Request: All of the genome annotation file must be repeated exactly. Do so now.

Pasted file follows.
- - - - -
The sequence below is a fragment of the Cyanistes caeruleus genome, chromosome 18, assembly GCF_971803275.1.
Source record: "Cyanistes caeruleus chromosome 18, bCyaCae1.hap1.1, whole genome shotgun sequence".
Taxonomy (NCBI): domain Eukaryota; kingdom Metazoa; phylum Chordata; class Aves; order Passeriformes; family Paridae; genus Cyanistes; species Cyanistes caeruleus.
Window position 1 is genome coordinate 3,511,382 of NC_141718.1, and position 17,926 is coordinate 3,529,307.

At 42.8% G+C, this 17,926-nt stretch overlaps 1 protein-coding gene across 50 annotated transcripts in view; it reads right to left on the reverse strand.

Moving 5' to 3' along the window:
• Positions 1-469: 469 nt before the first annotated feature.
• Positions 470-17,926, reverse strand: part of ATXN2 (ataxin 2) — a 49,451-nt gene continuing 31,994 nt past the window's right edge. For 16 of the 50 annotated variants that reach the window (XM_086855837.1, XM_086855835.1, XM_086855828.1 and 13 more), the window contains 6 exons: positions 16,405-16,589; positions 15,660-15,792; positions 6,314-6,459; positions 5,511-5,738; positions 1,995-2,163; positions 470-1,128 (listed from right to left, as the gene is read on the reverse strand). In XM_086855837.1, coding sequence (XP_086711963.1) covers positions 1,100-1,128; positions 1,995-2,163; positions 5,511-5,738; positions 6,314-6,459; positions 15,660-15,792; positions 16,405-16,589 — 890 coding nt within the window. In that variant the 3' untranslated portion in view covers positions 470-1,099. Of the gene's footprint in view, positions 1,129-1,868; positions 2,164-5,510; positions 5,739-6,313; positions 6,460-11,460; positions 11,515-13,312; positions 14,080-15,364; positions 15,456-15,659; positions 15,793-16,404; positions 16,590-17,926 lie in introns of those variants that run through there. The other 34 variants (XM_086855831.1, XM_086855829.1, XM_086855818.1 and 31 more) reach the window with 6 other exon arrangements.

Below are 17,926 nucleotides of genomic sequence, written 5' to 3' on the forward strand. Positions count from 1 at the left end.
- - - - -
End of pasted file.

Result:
The sequence below is a fragment of the Cyanistes caeruleus genome, chromosome 18, assembly GCF_971803275.1.
Source record: "Cyanistes caeruleus chromosome 18, bCyaCae1.hap1.1, whole genome shotgun sequence".
Taxonomy (NCBI): domain Eukaryota; kingdom Metazoa; phylum Chordata; class Aves; order Passeriformes; family Paridae; genus Cyanistes; species Cyanistes caeruleus.
Window position 1 is genome coordinate 3,511,382 of NC_141718.1, and position 17,926 is coordinate 3,529,307.

At 42.8% G+C, this 17,926-nt stretch overlaps 1 protein-coding gene across 50 annotated transcripts in view; it reads right to left on the reverse strand.

Moving 5' to 3' along the window:
• Positions 1-469: 469 nt before the first annotated feature.
• Positions 470-17,926, reverse strand: part of ATXN2 (ataxin 2) — a 49,451-nt gene continuing 31,994 nt past the window's right edge. For 16 of the 50 annotated variants that reach the window (XM_086855837.1, XM_086855835.1, XM_086855828.1 and 13 more), the window contains 6 exons: positions 16,405-16,589; positions 15,660-15,792; positions 6,314-6,459; positions 5,511-5,738; positions 1,995-2,163; positions 470-1,128 (listed from right to left, as the gene is read on the reverse strand). In XM_086855837.1, coding sequence (XP_086711963.1) covers positions 1,100-1,128; positions 1,995-2,163; positions 5,511-5,738; positions 6,314-6,459; positions 15,660-15,792; positions 16,405-16,589 — 890 coding nt within the window. In that variant the 3' untranslated portion in view covers positions 470-1,099. Of the gene's footprint in view, positions 1,129-1,868; positions 2,164-5,510; positions 5,739-6,313; positions 6,460-11,460; positions 11,515-13,312; positions 14,080-15,364; positions 15,456-15,659; positions 15,793-16,404; positions 16,590-17,926 lie in introns of those variants that run through there. The other 34 variants (XM_086855831.1, XM_086855829.1, XM_086855818.1 and 31 more) reach the window with 6 other exon arrangements.

Below are 17,926 nucleotides of genomic sequence, written 5' to 3' on the forward strand. Positions count from 1 at the left end.